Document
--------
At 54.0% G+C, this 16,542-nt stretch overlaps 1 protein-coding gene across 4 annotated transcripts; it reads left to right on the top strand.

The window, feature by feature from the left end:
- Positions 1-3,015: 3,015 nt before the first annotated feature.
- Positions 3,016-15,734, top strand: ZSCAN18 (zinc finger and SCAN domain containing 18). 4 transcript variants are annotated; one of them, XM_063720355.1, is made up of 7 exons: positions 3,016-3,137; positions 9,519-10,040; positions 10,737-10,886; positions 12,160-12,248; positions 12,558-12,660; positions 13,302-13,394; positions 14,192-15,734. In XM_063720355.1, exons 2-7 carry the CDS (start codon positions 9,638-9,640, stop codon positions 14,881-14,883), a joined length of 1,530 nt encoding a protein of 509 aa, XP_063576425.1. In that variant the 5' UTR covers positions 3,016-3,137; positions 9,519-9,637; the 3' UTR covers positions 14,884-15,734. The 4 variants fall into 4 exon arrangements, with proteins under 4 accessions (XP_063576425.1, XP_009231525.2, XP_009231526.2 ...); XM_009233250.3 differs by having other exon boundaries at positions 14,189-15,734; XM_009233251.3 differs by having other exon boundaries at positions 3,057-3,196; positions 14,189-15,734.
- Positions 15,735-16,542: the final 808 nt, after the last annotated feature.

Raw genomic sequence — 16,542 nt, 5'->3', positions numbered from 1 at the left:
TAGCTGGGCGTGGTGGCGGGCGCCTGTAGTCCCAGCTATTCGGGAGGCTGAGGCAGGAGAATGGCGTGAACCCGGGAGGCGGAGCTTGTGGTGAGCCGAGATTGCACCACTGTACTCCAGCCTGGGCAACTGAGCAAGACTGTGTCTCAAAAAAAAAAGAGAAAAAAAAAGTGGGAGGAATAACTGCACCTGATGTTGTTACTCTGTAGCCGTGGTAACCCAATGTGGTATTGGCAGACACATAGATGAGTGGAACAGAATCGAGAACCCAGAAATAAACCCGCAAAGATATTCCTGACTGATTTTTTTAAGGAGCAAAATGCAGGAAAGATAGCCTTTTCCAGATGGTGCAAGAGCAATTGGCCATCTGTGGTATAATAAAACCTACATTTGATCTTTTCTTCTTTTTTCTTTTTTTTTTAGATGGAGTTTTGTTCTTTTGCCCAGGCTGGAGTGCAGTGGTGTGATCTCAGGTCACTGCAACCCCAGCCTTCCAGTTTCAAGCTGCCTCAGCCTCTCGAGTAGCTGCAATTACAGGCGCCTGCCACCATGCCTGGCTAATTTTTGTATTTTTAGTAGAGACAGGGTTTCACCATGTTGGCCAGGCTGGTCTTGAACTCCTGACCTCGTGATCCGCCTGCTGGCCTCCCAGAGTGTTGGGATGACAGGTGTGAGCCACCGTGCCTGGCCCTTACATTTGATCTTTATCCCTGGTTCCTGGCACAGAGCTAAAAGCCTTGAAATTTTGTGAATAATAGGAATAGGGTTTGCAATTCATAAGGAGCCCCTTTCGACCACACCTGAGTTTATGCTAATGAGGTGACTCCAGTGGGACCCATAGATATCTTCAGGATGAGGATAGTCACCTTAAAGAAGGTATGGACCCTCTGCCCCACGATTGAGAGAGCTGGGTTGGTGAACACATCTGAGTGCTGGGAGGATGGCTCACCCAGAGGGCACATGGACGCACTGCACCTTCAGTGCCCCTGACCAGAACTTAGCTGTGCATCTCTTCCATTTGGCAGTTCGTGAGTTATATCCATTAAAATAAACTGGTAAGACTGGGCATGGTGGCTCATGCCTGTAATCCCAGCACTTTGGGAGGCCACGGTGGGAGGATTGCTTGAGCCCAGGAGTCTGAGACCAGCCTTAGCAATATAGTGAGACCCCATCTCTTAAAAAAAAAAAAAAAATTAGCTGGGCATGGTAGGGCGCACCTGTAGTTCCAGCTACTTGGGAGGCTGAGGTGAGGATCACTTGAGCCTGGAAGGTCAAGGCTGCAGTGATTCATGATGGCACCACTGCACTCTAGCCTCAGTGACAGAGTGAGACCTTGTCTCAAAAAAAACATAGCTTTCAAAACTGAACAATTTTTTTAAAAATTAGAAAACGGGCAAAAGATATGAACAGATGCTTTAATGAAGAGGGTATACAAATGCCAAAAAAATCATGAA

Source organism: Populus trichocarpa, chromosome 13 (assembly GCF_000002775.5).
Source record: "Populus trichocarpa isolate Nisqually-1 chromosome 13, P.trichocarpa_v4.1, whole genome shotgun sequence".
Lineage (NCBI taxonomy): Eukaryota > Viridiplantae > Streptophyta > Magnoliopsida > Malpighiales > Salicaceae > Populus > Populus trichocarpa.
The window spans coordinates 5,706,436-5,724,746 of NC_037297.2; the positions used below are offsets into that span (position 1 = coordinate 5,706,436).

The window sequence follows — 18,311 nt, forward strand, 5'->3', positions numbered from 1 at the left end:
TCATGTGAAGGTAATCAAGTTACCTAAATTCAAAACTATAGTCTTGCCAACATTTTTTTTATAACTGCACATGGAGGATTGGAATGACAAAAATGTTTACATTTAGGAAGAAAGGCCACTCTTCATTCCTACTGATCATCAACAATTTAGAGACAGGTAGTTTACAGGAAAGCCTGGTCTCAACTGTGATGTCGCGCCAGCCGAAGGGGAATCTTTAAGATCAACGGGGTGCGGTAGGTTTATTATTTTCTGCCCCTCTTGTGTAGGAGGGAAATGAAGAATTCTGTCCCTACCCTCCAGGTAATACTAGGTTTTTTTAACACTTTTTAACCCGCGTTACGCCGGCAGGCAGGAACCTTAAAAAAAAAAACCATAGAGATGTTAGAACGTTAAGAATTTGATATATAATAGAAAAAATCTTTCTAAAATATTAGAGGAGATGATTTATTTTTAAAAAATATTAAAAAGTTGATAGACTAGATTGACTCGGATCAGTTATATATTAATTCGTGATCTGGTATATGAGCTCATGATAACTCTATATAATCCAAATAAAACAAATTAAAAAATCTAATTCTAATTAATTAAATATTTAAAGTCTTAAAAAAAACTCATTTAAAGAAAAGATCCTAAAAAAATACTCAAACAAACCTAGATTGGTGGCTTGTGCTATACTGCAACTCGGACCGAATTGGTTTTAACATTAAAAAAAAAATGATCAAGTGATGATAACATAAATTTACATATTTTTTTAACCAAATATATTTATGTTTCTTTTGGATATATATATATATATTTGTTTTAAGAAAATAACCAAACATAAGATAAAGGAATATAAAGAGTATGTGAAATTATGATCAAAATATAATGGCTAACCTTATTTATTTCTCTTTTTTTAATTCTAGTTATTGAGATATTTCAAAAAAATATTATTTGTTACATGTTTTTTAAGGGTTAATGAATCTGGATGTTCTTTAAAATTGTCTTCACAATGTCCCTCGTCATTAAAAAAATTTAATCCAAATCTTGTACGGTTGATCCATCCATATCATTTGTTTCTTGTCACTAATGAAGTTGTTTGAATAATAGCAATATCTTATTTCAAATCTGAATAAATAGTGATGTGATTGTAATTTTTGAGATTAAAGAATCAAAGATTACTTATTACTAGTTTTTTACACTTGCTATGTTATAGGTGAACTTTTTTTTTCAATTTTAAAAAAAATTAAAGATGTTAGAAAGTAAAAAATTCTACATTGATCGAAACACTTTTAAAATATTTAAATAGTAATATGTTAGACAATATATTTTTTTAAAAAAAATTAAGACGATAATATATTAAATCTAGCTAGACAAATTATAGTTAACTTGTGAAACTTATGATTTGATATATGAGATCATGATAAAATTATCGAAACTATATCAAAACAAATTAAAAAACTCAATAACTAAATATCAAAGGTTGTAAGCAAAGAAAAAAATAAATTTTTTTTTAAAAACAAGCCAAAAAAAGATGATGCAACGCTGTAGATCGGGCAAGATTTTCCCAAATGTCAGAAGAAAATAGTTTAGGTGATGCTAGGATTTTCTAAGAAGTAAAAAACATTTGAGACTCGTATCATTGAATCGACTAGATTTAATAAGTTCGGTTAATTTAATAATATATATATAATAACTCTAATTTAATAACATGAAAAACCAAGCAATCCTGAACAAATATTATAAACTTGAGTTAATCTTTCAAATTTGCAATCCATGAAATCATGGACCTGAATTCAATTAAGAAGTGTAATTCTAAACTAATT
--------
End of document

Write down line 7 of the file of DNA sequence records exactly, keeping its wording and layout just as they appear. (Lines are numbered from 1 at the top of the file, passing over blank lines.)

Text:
TAGCTGGGCGTGGTGGCGGGCGCCTGTAGTCCCAGCTATTCGGGAGGCTGAGGCAGGAGAATGGCGTGAACCCGGGAGGCGGAGCTTGTGGTGAGCCGAGATTGCACCACTGTACTCCAGCCTGGGCAACTGAGCAAGACTGTGTCTCAAAAAAAAAAGAGAAAAAAAAAGTGGGAGGAATAACTGCACCTGATGTTGTTACTCTGTAGCCGTGGTAACCCAATGTGGTATTGGCAGACACATAGATGAGTGGAACAGAATCGAGAACCCAGAAATAAACCCGCAAAGATATTCCTGACTGATTTTTTTAAGGAGCAAAATGCAGGAAAGATAGCCTTTTCCAGATGGTGCAAGAGCAATTGGCCATCTGTGGTATAATAAAACCTACATTTGATCTTTTCTTCTTTTTTCTTTTTTTTTTAGATGGAGTTTTGTTCTTTTGCCCAGGCTGGAGTGCAGTGGTGTGATCTCAGGTCACTGCAACCCCAGCCTTCCAGTTTCAAGCTGCCTCAGCCTCTCGAGTAGCTGCAATTACAGGCGCCTGCCACCATGCCTGGCTAATTTTTGTATTTTTAGTAGAGACAGGGTTTCACCATGTTGGCCAGGCTGGTCTTGAACTCCTGACCTCGTGATCCGCCTGCTGGCCTCCCAGAGTGTTGGGATGACAGGTGTGAGCCACCGTGCCTGGCCCTTACATTTGATCTTTATCCCTGGTTCCTGGCACAGAGCTAAAAGCCTTGAAATTTTGTGAATAATAGGAATAGGGTTTGCAATTCATAAGGAGCCCCTTTCGACCACACCTGAGTTTATGCTAATGAGGTGACTCCAGTGGGACCCATAGATATCTTCAGGATGAGGATAGTCACCTTAAAGAAGGTATGGACCCTCTGCCCCACGATTGAGAGAGCTGGGTTGGTGAACACATCTGAGTGCTGGGAGGATGGCTCACCCAGAGGGCACATGGACGCACTGCACCTTCAGTGCCCCTGACCAGAACTTAGCTGTGCATCTCTTCCATTTGGCAGTTCGTGAGTTATATCCATTAAAATAAACTGGTAAGACTGGGCATGGTGGCTCATGCCTGTAATCCCAGCACTTTGGGAGGCCACGGTGGGAGGATTGCTTGAGCCCAGGAGTCTGAGACCAGCCTTAGCAATATAGTGAGACCCCATCTCTTAAAAAAAAAAAAAAAATTAGCTGGGCATGGTAGGGCGCACCTGTAGTTCCAGCTACTTGGGAGGCTGAGGTGAGGATCACTTGAGCCTGGAAGGTCAAGGCTGCAGTGATTCATGATGGCACCACTGCACTCTAGCCTCAGTGACAGAGTGAGACCTTGTCTCAAAAAAAACATAGCTTTCAAAACTGAACAATTTTTTTAAAAATTAGAAAACGGGCAAAAGATATGAACAGATGCTTTAATGAAGAGGGTATACAAATGCCAAAAAAATCATGAA